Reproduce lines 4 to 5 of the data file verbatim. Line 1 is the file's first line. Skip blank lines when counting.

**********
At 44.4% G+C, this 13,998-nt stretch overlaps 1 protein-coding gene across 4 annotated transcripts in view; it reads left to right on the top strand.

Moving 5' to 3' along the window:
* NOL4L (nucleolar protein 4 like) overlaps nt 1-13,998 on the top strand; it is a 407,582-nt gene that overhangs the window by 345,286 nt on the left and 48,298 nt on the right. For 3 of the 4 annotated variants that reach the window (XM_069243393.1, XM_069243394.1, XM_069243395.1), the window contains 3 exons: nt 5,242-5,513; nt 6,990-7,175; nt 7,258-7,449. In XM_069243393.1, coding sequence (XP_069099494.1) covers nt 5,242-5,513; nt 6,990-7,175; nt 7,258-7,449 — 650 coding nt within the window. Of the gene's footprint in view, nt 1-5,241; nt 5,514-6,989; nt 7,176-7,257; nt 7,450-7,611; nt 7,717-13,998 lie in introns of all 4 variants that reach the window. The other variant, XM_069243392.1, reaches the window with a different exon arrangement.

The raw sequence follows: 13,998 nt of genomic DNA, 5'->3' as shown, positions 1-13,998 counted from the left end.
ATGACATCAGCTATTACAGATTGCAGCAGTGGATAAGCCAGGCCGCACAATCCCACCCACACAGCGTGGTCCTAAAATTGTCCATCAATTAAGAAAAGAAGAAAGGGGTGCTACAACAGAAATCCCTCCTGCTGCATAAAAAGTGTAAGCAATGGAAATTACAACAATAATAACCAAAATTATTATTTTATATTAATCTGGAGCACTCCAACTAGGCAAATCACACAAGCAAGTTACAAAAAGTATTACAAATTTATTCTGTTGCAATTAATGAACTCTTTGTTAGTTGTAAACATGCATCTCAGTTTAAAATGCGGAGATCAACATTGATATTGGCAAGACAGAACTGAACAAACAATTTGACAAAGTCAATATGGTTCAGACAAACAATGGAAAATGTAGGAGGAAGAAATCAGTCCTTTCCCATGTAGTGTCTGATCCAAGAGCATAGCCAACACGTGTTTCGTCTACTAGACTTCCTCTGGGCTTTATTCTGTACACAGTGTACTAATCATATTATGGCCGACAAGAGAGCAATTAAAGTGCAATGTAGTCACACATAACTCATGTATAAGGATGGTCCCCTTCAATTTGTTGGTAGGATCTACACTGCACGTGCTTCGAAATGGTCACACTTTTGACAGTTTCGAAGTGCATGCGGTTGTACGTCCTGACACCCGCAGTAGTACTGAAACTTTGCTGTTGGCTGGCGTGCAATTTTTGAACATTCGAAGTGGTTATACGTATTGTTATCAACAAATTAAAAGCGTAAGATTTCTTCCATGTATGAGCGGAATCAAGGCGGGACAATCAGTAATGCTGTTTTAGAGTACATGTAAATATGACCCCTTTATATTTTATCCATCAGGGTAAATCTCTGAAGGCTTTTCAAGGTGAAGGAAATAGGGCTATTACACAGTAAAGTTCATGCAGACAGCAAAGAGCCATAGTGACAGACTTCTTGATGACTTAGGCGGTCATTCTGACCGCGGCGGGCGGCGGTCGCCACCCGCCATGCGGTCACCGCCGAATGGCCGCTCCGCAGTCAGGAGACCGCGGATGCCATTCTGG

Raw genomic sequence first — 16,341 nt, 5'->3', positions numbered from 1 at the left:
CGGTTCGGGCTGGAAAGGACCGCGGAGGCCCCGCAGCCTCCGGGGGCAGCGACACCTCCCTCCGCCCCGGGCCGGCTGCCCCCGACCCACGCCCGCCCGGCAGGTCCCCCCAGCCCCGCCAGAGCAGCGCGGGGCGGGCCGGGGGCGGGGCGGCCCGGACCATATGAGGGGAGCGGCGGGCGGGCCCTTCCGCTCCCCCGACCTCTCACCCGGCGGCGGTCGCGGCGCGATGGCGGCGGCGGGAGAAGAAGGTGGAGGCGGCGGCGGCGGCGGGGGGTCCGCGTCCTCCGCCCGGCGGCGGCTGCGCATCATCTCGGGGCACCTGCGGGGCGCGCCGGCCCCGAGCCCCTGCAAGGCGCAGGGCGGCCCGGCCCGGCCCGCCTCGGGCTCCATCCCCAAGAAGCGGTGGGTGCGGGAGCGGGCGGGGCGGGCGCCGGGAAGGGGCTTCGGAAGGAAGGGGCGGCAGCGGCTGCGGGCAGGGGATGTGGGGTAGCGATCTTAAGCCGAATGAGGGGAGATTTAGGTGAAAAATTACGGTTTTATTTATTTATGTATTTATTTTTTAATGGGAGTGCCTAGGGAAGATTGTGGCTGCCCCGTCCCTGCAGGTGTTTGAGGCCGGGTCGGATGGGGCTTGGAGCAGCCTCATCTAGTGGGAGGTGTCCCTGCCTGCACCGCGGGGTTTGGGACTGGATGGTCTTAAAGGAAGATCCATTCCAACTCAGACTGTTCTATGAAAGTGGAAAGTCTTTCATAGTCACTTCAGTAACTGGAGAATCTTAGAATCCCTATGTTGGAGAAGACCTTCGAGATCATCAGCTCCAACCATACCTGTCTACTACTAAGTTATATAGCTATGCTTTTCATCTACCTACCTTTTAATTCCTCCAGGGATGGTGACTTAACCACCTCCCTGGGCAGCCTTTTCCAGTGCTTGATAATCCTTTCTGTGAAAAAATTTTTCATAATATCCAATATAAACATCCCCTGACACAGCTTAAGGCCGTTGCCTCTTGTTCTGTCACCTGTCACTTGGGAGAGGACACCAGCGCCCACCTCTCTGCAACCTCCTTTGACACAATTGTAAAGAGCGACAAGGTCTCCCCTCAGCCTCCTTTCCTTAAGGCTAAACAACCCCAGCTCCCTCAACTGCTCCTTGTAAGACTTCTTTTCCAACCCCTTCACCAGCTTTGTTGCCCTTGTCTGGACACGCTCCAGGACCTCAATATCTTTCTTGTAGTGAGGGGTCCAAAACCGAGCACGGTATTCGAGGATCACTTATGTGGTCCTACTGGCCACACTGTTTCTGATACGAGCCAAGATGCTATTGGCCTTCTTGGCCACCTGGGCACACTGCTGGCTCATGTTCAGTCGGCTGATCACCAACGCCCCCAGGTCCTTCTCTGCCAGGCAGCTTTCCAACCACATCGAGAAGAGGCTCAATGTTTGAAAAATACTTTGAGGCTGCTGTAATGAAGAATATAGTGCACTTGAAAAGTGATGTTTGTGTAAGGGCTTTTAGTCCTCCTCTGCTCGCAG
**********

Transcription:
The raw sequence follows: 13,998 nt of genomic DNA, 5'->3' as shown, positions 1-13,998 counted from the left end.
ATGACATCAGCTATTACAGATTGCAGCAGTGGATAAGCCAGGCCGCACAATCCCACCCACACAGCGTGGTCCTAAAATTGTCCATCAATTAAGAAAAGAAGAAAGGGGTGCTACAACAGAAATCCCTCCTGCTGCATAAAAAGTGTAAGCAATGGAAATTACAACAATAATAACCAAAATTATTATTTTATATTAATCTGGAGCACTCCAACTAGGCAAATCACACAAGCAAGTTACAAAAAGTATTACAAATTTATTCTGTTGCAATTAATGAACTCTTTGTTAGTTGTAAACATGCATCTCAGTTTAAAATGCGGAGATCAACATTGATATTGGCAAGACAGAACTGAACAAACAATTTGACAAAGTCAATATGGTTCAGACAAACAATGGAAAATGTAGGAGGAAGAAATCAGTCCTTTCCCATGTAGTGTCTGATCCAAGAGCATAGCCAACACGTGTTTCGTCTACTAGACTTCCTCTGGGCTTTATTCTGTACACAGTGTACTAATCATATTATGGCCGACAAGAGAGCAATTAAAGTGCAATGTAGTCACACATAACTCATGTATAAGGATGGTCCCCTTCAATTTGTTGGTAGGATCTACACTGCACGTGCTTCGAAATGGTCACACTTTTGACAGTTTCGAAGTGCATGCGGTTGTACGTCCTGACACCCGCAGTAGTACTGAAACTTTGCTGTTGGCTGGCGTGCAATTTTTGAACATTCGAAGTGGTTATACGTATTGTTATCAACAAATTAAAAGCGTAAGATTTCTTCCATGTATGAGCGGAATCAAGGCGGGACAATCAGTAATGCTGTTTTAGAGTACATGTAAATATGACCCCTTTATATTTTATCCATCAGGGTAAATCTCTGAAGGCTTTTCAAGGTGAAGGAAATAGGGCTATTACACAGTAAAGTTCATGCAGACAGCAAAGAGCCATAGTGACAGACTTCTTGATGACTTAGGCGGTCATTCTGACCGCGGCGGGCGGCGGTCGCCACCCGCCATGCGGTCACCGCCGAATGGCCGCTCCGCAGTCAGGAGACCGCGGATGCCATTCTGG